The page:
Food Allergy Awareness Week with Dilan and Me

This week is food allergy awareness week. Over the next five days, I’ll be handing over my blog to parents whose children suffer from allergies in a bid to raise awareness and eliminate any associated misconceptions. 

This week is food allergy awareness week. Over the next five days, I’ll be handing over my blog to parents whose children suffer from allergies in a bid to raise awareness and eliminate any associated misconceptions. 

I’m Lauren, and I have a lovely four year old little boy called Dilan. I blog over at Dilan and Me all about motherhood, adventuring and food allergies (specifically CMPA – cow’s milk protein allergy ). I gave up dairy & soya for two years to continue to breastfeed Dil after he was diagnosed with CMPA, and now I spend a lot of time supporting mums who are in the position I was. You will usually find me in my Facebook support group for mums breastfeeding with CMPA or scrolling through Instagram.

1. Who suffers from allergies in your family, when were they diagnosed and what allergies do they have? 

So my little boy Dilan has Cows milk protein and soya allergies. He was diagnosed at 6 months old, after a long time of not really knowing what was wrong with him. I gave up the allergens too so that I could carry on breastfeeding him, so I was dairy and soya free until he self weaned at 2. He’s now 4 and a half so we’ve been doing this dairy free thing for 4 years!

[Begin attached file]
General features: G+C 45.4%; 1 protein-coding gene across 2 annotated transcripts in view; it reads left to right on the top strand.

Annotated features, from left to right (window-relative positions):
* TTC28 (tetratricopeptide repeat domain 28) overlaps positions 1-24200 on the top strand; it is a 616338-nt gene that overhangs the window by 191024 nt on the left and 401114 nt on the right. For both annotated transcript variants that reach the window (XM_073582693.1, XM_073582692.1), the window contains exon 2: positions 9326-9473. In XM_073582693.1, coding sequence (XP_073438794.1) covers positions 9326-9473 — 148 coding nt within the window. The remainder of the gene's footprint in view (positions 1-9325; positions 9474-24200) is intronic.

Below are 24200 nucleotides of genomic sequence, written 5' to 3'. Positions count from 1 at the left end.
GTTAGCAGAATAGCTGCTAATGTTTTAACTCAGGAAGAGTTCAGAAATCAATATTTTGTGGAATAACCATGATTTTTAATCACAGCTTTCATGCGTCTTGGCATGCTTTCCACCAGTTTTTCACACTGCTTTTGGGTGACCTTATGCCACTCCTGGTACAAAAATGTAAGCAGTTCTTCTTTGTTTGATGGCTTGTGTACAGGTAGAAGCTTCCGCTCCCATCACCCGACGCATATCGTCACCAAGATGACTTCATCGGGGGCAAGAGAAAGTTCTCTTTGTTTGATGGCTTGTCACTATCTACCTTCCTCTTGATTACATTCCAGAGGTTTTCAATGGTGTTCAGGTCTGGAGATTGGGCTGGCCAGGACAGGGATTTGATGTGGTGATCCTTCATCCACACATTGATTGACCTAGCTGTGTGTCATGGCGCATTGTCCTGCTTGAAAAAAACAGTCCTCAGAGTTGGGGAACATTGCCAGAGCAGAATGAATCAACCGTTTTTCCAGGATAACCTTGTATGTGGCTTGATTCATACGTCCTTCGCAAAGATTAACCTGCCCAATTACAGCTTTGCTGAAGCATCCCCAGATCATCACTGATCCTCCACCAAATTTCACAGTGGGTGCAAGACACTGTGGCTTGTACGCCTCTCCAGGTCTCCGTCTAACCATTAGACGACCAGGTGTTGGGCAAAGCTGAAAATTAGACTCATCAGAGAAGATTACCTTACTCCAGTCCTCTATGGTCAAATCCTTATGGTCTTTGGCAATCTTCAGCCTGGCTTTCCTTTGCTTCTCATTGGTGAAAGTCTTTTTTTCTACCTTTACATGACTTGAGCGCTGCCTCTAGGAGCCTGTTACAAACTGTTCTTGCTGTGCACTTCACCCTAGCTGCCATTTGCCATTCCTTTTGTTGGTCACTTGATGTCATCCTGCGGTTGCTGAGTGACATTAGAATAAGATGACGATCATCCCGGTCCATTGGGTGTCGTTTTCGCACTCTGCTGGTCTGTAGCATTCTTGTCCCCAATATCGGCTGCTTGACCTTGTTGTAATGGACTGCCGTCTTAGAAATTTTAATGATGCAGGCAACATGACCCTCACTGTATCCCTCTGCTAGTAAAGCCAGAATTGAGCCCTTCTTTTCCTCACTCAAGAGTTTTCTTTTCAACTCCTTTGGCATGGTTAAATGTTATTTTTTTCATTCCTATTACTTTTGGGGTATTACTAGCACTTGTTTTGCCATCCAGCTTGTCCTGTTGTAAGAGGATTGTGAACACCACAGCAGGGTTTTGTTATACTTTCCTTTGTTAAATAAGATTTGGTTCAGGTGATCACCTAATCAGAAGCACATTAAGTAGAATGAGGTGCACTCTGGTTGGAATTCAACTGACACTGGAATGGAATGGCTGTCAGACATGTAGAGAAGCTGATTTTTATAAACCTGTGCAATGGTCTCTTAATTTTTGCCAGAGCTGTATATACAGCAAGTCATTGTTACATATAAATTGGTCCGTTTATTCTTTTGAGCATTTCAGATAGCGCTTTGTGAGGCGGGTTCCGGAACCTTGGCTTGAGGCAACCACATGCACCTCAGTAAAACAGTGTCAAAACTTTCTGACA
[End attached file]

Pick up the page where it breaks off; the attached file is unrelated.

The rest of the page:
2. How long was the process of diagnosis, tell us about your experience?

For us the diagnosis took a long time, and I constantly hear from people with similar stories to ours. Dilan was always a ‘sicky’ baby, and we would leave puddles of milky sick wherever we would go. He was often crying or unhappy and was usually either feeding, crying or asleep. As a first time mum, it was really hard to know how much of this was ‘normal’ and how much was an indication that something else was going on. At about 3 months his weight gain stopped, he fell to below the 2nd centile on his chart and he was labelled as “failure to thrive”. Our GP and health visitor both just shrugged, no one really knew what was wrong. We were referred to a dietician and paediatrician but as with a lot of departments, the waiting list was incredibly long.

Alongside this, my close friend had just got a CMPA diagnosis for her son who is a day younger than Dilan. He was prescribed a new dairy free formula and there was a huge improvement immediately. His symptoms were completely different from Dilan’s (which is what often makes CMPA hard to diagnose), but the more she read about it the more she thought it could explain Dilan’s symptoms too.

I was fairly sceptical of the allergy thing until we began baby led weaning. One night I popped him into his highchair and gave him a little of my chicken pasta to play with while I ate my own. He smeared the food around as most babies do and got it all over his face. The next time I looked up I could see huge red hives covering his cheeks, where the cream sauce had touched. In a panic I called 111 who agreed it indicated a serious dairy allergy. We were really lucky that he didn’t manage to actually consume any of it.